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Wednesday, April 6, 2016

Screening of 'The Messenger' to highlight impact of feline predation on songbirds

With spring officially here, there's plenty to look forward to. There's the weather, longer days, more outdoor activities – and with windows flung open wide (or is that just my house?), there are more sweet sounds of wild birds greeting the day.

The latter is a joy, no doubt, but we humans aren't the only ones who find our feathered friends interesting. Our cats do, too, which is fine if they are kept indoors.

Outdoors, they often stalk wild birds and yes, capture them and worse. In fact, in many articles that I've written about cats, there have been comments aplenty from folks in the Ann Arbor area asserting their displeasure at the numbers of outdoor cats roaming their neighborhoods and killing vast numbers of wild birds. Their feelings about outdoor cats are understandable, and the banter between commenters can get quite heated.

The problem of outdoor cats offing vast numbers of wild birds is just the tip of the proverbial iceberg, a reflection of a bigger problem. It's one that has plagued communities not just in our midst, but around the world.

A study released in late 2013 notes that free-roaming cats are responsible for the majority of wild bird deaths, with a bulk of those stemming from ferals and strays.

Getting the numbers of cats that comprise feral colonies down would make a significant impact of course, and understanding and dealing with the complex roots of keeping strays from finding themselves in the situation they're in would, too. The fact is that the human factor has the biggest impact on these two groups, for both better or worse. Our cavalier attitude to what keeps feral and stray populations thriving — reproductive success, the strongest biological factor in any species — springs eternal. A collective willingness to let go of the idea that 'it's not my problem' and wholeheartedly striving toward a goal of getting a few hearty strides ahead of feline biology, which, by the way, has demonstrated the ability to adjust and turn on a dime to compensate, is needed.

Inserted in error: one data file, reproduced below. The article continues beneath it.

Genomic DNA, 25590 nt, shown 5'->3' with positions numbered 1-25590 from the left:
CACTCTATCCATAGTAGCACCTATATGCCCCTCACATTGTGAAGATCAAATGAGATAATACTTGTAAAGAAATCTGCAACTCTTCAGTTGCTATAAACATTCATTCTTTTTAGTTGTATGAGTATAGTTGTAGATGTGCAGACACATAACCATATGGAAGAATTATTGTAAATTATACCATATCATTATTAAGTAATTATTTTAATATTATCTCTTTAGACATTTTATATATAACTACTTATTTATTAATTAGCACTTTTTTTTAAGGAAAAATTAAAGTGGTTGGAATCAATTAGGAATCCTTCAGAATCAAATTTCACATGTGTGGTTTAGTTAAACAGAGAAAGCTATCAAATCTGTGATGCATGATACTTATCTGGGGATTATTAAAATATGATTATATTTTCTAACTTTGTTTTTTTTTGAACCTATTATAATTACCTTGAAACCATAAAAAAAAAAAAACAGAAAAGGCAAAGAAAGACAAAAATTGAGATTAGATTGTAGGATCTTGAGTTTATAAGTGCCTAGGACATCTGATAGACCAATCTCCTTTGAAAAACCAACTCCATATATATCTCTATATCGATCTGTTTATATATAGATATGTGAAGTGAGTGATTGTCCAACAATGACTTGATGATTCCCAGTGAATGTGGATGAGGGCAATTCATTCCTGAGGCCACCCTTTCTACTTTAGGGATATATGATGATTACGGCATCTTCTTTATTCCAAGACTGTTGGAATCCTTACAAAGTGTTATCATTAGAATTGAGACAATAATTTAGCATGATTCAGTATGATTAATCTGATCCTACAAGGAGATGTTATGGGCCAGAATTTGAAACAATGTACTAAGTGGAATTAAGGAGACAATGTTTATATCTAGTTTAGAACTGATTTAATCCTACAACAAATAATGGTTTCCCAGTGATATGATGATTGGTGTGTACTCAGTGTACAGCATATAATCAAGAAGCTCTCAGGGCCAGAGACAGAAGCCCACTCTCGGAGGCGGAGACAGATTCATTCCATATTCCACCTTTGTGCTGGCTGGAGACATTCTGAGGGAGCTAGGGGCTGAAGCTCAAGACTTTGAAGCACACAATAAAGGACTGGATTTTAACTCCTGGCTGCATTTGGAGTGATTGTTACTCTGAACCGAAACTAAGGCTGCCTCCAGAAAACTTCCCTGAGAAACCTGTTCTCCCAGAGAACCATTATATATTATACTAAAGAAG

That said, pet cats are responsible for their fair share of the billion-plus wild bird deaths that are reported to be killed annually, according to the study. These kind of numbers leave bird lovers aghast, and serve as an eye-opener to those typically not as aware of the winged creatures flitting around outside their doors.

A screening of The Messenger on April 27th here in Ann Arbor will surely appeal to both. The documentary, touted for its splendid avian cinematography, examines the dangers that songbirds face around the world — including cats. The movie, promoted by Michigan Audubon and Washtenaw Audubon, will be presented at the Michigan Theatre.

After the film, Dr. Cathy Theisen, DVM will be on hand for a brief Q&A to talk about transitioning felines accustomed to living outdoors to life as indoor cats.

For many people — given a felines tendencies — it seems like a natural thing to allow their cats to roam freely, even if it's just for a short time each day. It feels like a harmless prospect, right? The truth is, it takes no time for any cat to capture a bird and wound or kill them.

(Just the same, a cat can be the unwitting victim of various scenarios: poisoning, accidental or otherwise; becoming the prey of a coyote; being accidentally trapped in a shed and starving to death; getting hit by a vehicle; succumbing to injuries from a tangle with a wild creature or even dog.)

Providing an enriching, stimulating environment is one consideration when helping outdoor cats make that leap to being indoor lifers. That's just one aspect that Theisen will cover in helping to make it successful.

To be fair, feline predation isn't the only threat to wild bird populations. Other factors, including collisions, wind turbines, habitat destruction and climate change are contributors and experts in those areas will also be on hand for a short Q&A after the show.

For more on the event, including reserved ticketing information and a pre-movie meet up with birders from around the state at HopCat, click here.

See a preview of The Messenger below.








Lorrie Shaw is a freelance writer and owner of Professional Pet Sitting. Shoot her an email, contact her at 734-904-7279 or follow her adventures on Twitter.

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